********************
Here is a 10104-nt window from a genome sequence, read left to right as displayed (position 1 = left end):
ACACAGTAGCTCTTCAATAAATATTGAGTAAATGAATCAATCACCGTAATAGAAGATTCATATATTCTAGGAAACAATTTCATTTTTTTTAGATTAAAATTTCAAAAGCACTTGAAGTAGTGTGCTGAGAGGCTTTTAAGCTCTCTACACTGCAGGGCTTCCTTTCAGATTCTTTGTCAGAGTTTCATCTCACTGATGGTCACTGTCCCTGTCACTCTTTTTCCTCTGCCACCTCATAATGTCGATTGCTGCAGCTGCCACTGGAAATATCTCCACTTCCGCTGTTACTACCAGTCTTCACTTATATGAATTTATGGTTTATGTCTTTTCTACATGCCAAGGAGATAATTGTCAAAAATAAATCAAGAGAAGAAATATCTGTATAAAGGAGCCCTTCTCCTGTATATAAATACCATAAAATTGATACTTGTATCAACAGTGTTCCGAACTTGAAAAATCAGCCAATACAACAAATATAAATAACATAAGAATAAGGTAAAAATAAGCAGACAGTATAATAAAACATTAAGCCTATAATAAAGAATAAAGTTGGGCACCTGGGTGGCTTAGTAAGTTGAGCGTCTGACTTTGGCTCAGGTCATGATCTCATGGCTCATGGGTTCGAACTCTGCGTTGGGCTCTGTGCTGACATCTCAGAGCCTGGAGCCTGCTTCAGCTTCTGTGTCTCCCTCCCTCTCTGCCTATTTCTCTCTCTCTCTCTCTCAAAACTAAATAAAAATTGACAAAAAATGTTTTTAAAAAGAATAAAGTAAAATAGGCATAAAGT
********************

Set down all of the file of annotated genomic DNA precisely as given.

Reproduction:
Here is a 10104-nt window from a genome sequence, read left to right as displayed (position 1 = left end):
ACACAGTAGCTCTTCAATAAATATTGAGTAAATGAATCAATCACCGTAATAGAAGATTCATATATTCTAGGAAACAATTTCATTTTTTTTAGATTAAAATTTCAAAAGCACTTGAAGTAGTGTGCTGAGAGGCTTTTAAGCTCTCTACACTGCAGGGCTTCCTTTCAGATTCTTTGTCAGAGTTTCATCTCACTGATGGTCACTGTCCCTGTCACTCTTTTTCCTCTGCCACCTCATAATGTCGATTGCTGCAGCTGCCACTGGAAATATCTCCACTTCCGCTGTTACTACCAGTCTTCACTTATATGAATTTATGGTTTATGTCTTTTCTACATGCCAAGGAGATAATTGTCAAAAATAAATCAAGAGAAGAAATATCTGTATAAAGGAGCCCTTCTCCTGTATATAAATACCATAAAATTGATACTTGTATCAACAGTGTTCCGAACTTGAAAAATCAGCCAATACAACAAATATAAATAACATAAGAATAAGGTAAAAATAAGCAGACAGTATAATAAAACATTAAGCCTATAATAAAGAATAAAGTTGGGCACCTGGGTGGCTTAGTAAGTTGAGCGTCTGACTTTGGCTCAGGTCATGATCTCATGGCTCATGGGTTCGAACTCTGCGTTGGGCTCTGTGCTGACATCTCAGAGCCTGGAGCCTGCTTCAGCTTCTGTGTCTCCCTCCCTCTCTGCCTATTTCTCTCTCTCTCTCTCTCAAAACTAAATAAAAATTGACAAAAAATGTTTTTAAAAAGAATAAAGTAAAATAGGCATAAAGT